Investigational hyperbaric oxygen therapy indications
Thursday, November 07, 2019
This article originally appeared on WoundReference.
We would like to start this series by emphasizing that we are not recommending hyperbaric oxygen therapy (HBOT) for off-label indications. However, the use of HBOT for certain off-label conditions may be supported by some evidence, as described by case reports, case series, or small randomized controlled trials (RCTs).
In this series, we will provide an overview of off-label indications for HBOT and review existing evidence for several conditions.
We are going to start with an overview of off-label HBOT. To do so, we must define the boundaries of “on” and “off” label HBOT use.
What is an off-label HBOT indication?
For these purposes, we are assuming that the reader lives/resides in the U.S. This may not apply to practitioners outside of the U.S. In simple terms, only diagnoses that are found in the Undersea and Hyperbaric Medical Society (UHMS) “approved” list are considered on-label. Using HBOT for any other use is considered “off-label.”
UHMS Approved Indications
- Acute Carbon Monoxide Poisoning
- Decompression Illness and Arterial Gas Embolism
- Acute Peripheral Arterial Insufficiency
- Acute Traumatic Ischemia, Crush Injury and Compartment Syndrome
- Clostridial Myonecrosis (Gas Gangrene)
- Compromised Skin grafts/flaps (includes digit/limb replantation)
- Necrotizing Soft Tissue Infections and Fournier's Gangrene
- Idiopathic Sudden Sensorineural Hearing Loss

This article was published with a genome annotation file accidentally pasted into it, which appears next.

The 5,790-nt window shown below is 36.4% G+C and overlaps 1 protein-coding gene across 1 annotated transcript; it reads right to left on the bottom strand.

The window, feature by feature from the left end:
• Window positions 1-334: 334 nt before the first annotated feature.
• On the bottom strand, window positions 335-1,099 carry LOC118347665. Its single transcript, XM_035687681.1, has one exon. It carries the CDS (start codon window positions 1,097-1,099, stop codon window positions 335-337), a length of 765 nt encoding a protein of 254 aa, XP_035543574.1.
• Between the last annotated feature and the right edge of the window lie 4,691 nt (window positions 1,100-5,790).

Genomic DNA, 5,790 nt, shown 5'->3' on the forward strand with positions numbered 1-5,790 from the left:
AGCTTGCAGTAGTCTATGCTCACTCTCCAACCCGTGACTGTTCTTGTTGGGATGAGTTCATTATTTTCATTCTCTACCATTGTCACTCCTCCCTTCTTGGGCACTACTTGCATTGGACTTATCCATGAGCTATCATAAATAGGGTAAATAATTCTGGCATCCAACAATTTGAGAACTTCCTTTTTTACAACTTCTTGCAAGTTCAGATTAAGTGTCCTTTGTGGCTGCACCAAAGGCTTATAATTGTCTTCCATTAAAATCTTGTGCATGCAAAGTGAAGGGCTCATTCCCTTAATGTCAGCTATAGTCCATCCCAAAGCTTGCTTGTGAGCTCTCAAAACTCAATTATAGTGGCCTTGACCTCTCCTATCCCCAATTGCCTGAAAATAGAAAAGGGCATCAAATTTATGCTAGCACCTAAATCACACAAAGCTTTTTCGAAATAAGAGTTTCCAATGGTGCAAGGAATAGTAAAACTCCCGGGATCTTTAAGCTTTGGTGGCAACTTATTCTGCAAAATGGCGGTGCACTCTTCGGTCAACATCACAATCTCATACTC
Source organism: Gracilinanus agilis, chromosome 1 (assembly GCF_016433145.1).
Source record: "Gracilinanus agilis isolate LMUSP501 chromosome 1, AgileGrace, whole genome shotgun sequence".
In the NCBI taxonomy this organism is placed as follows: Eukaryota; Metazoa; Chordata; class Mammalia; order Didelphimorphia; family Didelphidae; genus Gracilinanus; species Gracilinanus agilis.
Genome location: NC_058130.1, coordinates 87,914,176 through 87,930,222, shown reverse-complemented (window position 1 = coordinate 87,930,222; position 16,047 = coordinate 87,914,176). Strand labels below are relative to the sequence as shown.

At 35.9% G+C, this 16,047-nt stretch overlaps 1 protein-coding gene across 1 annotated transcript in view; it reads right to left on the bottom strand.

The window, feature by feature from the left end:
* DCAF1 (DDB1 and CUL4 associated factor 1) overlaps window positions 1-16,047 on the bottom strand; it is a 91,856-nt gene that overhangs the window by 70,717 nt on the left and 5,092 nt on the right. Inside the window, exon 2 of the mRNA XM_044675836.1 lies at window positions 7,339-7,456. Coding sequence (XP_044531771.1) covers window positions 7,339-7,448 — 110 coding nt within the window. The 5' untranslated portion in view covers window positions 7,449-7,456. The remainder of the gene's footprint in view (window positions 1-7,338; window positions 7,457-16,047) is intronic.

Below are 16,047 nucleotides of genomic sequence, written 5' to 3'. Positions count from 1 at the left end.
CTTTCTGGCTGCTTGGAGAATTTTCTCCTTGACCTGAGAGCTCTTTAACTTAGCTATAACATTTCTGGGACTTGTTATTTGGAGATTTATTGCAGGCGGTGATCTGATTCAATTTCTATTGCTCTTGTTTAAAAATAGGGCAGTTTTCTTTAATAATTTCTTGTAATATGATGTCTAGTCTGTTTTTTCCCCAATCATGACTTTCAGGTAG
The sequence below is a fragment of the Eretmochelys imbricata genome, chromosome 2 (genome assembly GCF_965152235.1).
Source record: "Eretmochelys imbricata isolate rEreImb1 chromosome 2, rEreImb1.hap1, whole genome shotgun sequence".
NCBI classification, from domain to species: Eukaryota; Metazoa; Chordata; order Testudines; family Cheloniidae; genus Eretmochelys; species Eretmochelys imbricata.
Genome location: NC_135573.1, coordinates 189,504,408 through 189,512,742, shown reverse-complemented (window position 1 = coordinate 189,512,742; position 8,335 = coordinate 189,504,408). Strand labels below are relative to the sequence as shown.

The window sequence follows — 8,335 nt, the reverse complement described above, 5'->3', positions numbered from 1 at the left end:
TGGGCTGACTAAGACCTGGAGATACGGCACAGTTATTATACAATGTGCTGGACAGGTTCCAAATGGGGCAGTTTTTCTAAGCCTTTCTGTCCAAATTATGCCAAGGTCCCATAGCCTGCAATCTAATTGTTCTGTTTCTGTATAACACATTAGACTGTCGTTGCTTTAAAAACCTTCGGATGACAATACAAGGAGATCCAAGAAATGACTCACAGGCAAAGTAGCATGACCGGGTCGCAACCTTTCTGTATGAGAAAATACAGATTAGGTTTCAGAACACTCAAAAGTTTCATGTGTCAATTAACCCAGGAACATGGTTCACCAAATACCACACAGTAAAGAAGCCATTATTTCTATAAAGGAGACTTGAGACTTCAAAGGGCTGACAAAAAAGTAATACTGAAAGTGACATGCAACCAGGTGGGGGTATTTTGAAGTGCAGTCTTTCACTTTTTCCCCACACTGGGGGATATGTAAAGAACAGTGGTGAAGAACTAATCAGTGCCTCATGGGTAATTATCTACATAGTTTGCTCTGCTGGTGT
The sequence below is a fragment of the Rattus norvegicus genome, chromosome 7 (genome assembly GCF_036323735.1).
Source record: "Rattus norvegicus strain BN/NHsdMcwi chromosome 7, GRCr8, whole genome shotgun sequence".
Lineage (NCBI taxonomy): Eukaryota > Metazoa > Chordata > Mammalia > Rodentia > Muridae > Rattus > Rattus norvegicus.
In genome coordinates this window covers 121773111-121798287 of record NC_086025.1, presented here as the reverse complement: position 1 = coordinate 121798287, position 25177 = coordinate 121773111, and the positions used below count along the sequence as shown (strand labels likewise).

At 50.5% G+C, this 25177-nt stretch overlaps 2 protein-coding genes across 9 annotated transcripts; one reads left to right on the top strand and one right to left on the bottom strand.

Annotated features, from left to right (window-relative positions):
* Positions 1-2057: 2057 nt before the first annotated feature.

- Pyogenic and Invasive Fungal Intracranial Abscesses
- Acute Exceptional Blood Loss Anemia
- Diabetic Foot Ulcer
- Chronic Refractory Osteomyelitis
- Soft Tissue Radiation Injury
- Osteoradionecrosis Mandibular
- Acute Thermal Burn Injury
Why is HBOT vulnerable to ‘off-label’ use?
A good colleague once said, "Desperate patients will do/try anything in order to improve their health."
An anecdote so that the reader appreciates the dilemma: I recall being at my desk during a hyperbaric treatment in progress. My nurse (who could answer 95% of questions about HBOT) tells me that she has a potential patient on the line with some questions.
Cue the ethereal, dramatic, and melancholy suspenseful music. When I answered the question, the distraught mother of an adult daughter with multiple sclerosis (MS) comes on the line. "I've read where HBOT can stop MS. When can you start treating my daughter?"
I spent the next 10 minutes talking to her about all of the “evidence” about MS and HBOT. In my opinion, there is a paucity of evidence regarding any benefit whatsoever with HBOT and MS. I told her that we were a hospital-based clinic and could only treat “on-label” indications for HBOT. We could not provide HBOT for MS, and there were no other "hyperbaric facilities" in our area who treated “off-label” for HBOT.
The next response was one that I was not prepared for ... and mother let loose a string of words. What I remember was, "You are heartless! If this was your daughter what would you do?" I chose to respond by recognizing how painful this diagnosis was to mother and how difficult it would be for her daughter.
I also told her that I didn't have a daughter, so I couldn't put myself in her position. But, even if I did have a daughter with that diagnosis, I would never put her into the hyperbaric chamber. There is no data to suggest that there would be any predictable positive outcome for any of the symptoms of MS. Hence, I admit to being heartless, even to my own family.
You can see that well-meaning parents/patients, who have been given a particularly bad diagnosis ... like MS, autism, chronic fatigue syndrome, and others ... will do anything to better the condition of self or loved ones. Unfortunately, these diagnoses fit into a category that we will describe below. This category pulls together diagnoses that are implausible, disproved, or have no quality evidence supporting use of HBOT.